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Eudamed Requirements Ahead of Eudamed

Eudamed is one of the key drivers of the European Medical Devices Regulation (EU) 2017/745 (MDR) and the In-Vitro Diagnostic Medical Devices Regulations (EU) 2017/746 (IVDR).

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March 1, 2021

Eudamed is one of the key drivers of the European Medical Devices Regulation (EU) 2017/745 (MDR) and the In-Vitro Diagnostic Medical Devices Regulations (EU) 2017/746 (IVDR). The European Database for Medical Devices, Eudamed, is intended to store and provide information on the manufacture, distribution, certification and post-market surveillance of devices. Both MDR and IVDR contain several articles that refer to Eudamed. The application of the MDR has been delayed by one year, until May 26, 2021. However, the development of Eudamed has been delayed by two years, now expected to become applicable from May 26, 2022. This is just in time to not interfere with the application of the IVDR, but for the MDR there will be a gap of one year.

Article 123(3)(d) addresses the possibility of Eudamed being delayed, in which case the administrative provisions of the ”old” Directives will apply until Eudamed becomes applicable. In the guidance document MDCG 2021-1 Guidance on harmonised administrative practices and alternative technical solutions until EUDAMED is fully functional, the Medical Device Coordination Group (MDCG) sets out how to apply certain provisions of the MDR that require the use of Eudamed. This post summarizes the general principles and the main requirements, and also suggests some practical solutions.

General principles

In general, all MDR requirements will apply as relevant, except for the parts that are missing due to Eudamed being delayed. (It must be noted that “legacy devices” that remain certified according to the current Directives are exempted for certain requirements needed for MDR certification.)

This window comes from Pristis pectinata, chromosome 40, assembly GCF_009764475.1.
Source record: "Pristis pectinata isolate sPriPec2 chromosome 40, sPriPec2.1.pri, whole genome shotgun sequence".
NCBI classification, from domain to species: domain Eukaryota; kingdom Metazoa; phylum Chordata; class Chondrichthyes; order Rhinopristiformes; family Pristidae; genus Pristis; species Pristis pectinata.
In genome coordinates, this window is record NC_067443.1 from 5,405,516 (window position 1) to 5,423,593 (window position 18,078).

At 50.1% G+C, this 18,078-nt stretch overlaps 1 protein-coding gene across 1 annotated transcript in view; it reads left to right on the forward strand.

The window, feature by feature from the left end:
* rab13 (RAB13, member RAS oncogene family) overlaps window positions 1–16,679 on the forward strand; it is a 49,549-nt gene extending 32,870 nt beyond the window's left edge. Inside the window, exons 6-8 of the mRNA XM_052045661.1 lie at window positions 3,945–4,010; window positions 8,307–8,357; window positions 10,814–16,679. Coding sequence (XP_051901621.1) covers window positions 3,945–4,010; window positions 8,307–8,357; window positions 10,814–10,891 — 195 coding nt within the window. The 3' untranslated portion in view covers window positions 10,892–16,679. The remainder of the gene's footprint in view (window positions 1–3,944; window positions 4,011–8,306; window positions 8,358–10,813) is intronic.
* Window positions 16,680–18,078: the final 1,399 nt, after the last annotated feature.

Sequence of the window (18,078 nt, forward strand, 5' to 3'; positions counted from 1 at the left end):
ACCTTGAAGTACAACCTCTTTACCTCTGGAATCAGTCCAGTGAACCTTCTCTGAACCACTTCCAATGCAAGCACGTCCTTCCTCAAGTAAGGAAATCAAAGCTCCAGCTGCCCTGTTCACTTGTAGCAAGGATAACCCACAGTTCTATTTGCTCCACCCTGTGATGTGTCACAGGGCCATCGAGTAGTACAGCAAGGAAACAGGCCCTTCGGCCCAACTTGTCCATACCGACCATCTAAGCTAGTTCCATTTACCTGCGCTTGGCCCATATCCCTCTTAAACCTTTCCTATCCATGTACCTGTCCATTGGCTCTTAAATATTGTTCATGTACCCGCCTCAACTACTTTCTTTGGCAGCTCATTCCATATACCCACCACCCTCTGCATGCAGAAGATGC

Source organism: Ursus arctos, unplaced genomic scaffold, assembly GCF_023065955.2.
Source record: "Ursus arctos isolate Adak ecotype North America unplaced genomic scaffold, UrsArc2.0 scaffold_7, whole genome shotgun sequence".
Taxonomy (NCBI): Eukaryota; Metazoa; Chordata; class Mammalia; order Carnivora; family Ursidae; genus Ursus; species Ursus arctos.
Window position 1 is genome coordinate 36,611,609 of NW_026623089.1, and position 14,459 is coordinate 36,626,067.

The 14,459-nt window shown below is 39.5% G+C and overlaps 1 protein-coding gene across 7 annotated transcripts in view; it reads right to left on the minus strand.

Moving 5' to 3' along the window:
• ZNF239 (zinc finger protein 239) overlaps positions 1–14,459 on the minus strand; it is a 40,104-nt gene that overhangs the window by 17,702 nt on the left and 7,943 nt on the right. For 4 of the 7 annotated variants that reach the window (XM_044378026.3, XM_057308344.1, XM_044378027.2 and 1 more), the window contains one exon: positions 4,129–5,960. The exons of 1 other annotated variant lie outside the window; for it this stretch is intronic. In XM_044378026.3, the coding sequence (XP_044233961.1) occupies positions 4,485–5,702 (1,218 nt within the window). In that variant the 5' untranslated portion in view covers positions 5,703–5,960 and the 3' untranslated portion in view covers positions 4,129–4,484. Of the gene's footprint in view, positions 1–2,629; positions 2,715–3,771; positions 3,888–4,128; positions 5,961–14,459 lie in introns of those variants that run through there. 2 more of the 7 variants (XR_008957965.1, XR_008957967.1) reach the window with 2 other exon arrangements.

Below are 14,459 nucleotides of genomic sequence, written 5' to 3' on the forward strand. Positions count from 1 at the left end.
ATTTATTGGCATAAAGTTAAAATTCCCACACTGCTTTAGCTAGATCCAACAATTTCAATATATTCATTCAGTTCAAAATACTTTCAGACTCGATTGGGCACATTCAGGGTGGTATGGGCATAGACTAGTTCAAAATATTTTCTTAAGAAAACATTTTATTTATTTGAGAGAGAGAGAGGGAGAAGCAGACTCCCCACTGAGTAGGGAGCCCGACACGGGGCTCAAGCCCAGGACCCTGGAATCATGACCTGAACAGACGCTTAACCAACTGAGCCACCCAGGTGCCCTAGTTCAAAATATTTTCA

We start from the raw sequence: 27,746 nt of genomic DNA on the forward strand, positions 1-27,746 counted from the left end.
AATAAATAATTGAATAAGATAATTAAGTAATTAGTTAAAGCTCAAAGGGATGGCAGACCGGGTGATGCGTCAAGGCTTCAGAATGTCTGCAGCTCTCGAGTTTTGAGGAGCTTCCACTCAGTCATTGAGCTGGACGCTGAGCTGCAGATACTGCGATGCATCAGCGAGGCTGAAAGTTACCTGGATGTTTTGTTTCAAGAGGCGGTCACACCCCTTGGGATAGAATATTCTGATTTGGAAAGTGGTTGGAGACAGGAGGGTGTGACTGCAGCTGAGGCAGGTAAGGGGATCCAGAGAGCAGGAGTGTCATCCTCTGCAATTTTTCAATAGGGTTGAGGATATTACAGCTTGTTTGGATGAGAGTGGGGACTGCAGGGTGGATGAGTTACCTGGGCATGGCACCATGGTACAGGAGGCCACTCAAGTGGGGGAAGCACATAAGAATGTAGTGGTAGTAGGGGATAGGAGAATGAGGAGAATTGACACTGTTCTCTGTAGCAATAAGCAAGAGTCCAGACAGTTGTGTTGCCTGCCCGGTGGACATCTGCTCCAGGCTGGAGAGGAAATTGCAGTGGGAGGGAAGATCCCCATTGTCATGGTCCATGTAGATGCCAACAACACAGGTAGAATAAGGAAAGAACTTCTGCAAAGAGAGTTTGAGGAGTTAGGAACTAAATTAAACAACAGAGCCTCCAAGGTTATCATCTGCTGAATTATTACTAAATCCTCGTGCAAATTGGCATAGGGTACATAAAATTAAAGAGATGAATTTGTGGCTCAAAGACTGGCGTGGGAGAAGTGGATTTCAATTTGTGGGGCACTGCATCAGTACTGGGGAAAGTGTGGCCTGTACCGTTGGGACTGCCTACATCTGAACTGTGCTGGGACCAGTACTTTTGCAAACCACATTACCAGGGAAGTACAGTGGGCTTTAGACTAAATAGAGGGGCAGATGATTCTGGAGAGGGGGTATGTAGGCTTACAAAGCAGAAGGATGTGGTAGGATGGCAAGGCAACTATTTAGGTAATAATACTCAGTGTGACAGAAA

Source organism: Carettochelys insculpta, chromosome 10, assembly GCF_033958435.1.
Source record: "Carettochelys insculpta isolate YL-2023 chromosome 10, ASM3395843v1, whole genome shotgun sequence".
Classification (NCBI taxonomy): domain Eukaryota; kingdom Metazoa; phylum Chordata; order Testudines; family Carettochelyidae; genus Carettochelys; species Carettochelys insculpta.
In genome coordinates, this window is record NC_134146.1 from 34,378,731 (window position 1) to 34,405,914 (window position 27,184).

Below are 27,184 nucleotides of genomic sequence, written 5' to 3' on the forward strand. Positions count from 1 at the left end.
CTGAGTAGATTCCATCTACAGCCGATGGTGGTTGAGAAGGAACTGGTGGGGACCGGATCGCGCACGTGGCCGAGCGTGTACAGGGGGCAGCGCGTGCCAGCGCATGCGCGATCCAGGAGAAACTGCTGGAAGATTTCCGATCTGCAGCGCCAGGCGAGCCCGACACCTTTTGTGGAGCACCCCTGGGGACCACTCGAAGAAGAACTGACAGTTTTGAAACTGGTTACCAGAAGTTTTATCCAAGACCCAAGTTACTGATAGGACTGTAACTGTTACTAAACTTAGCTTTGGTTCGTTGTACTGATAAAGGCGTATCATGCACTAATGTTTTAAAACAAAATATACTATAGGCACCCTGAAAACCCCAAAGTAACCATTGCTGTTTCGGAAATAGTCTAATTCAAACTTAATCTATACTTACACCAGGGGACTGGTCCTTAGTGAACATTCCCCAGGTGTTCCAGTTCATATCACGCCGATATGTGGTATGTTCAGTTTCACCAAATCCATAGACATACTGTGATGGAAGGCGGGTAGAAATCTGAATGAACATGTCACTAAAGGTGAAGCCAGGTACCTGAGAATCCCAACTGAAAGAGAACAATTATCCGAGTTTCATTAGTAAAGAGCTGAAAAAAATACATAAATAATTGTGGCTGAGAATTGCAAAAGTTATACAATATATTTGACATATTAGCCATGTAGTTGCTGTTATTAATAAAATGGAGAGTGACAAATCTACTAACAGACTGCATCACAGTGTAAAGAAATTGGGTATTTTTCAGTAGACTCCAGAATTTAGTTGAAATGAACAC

This means, for example, that for MDR-certified devices a Summary of Safety and Performance (SSCP) must be created, although publication of an SSCP in Eudamed is for now not possible. The second main principle is that Eudamed legally applies, after it has been fully implemented. While it is possible for economic operators already to register in Eudamed, the “old” registrations will remain the official source for information until Eudamed fully applies. This may introduce uncertainties to companies, but it also gives some freedom to meet these requirements. Emergo would like to encourage companies to use this room to attempt achieving full compliance and prepare for the next phase of full MDR/Eudamed compliance.

Some critical Articles

For the majority of the Articles affected by the Eudamed delay, current information systems can be temporary used, or the suggested solutions are quite obvious. But some articles require additional measures:

  • Article 32 describes the SSCP and how it should be made public. There are two Eudamed-related issues. The first is about the Single Registration Number (SRN) of the manufacturer to be specified in the SSCP; the second is about the SSCP being published in Eudamed after Notified Body review and the obligation of the manufacturer to specify where this document can be found. According to MDCG guidance, at this moment it is already possible to register in Eudamed and have a SRN assigned, and the manufacturer must make the SSCP publicly available by other means.
  • Article 53 requires a Notified Body to inform the other Notified Bodies about a manufacturer withdrawing an application for certification via Eudamed. Articles 54 and 55 for the Clinical Evaluation Consultation Procedure and the Scrutiny Procedure also need data exchange via Eudamed. The MDCG guidance suggests that this information can be shared with the other Notified Bodies via the European Commission data exchange server CircaBC. This means that manufacturers must assume that a withdrawn application will be shared with other Notified Bodies, even while Eudamed is not available. This also means that Articles 54 and 55 will in essence be applied in full.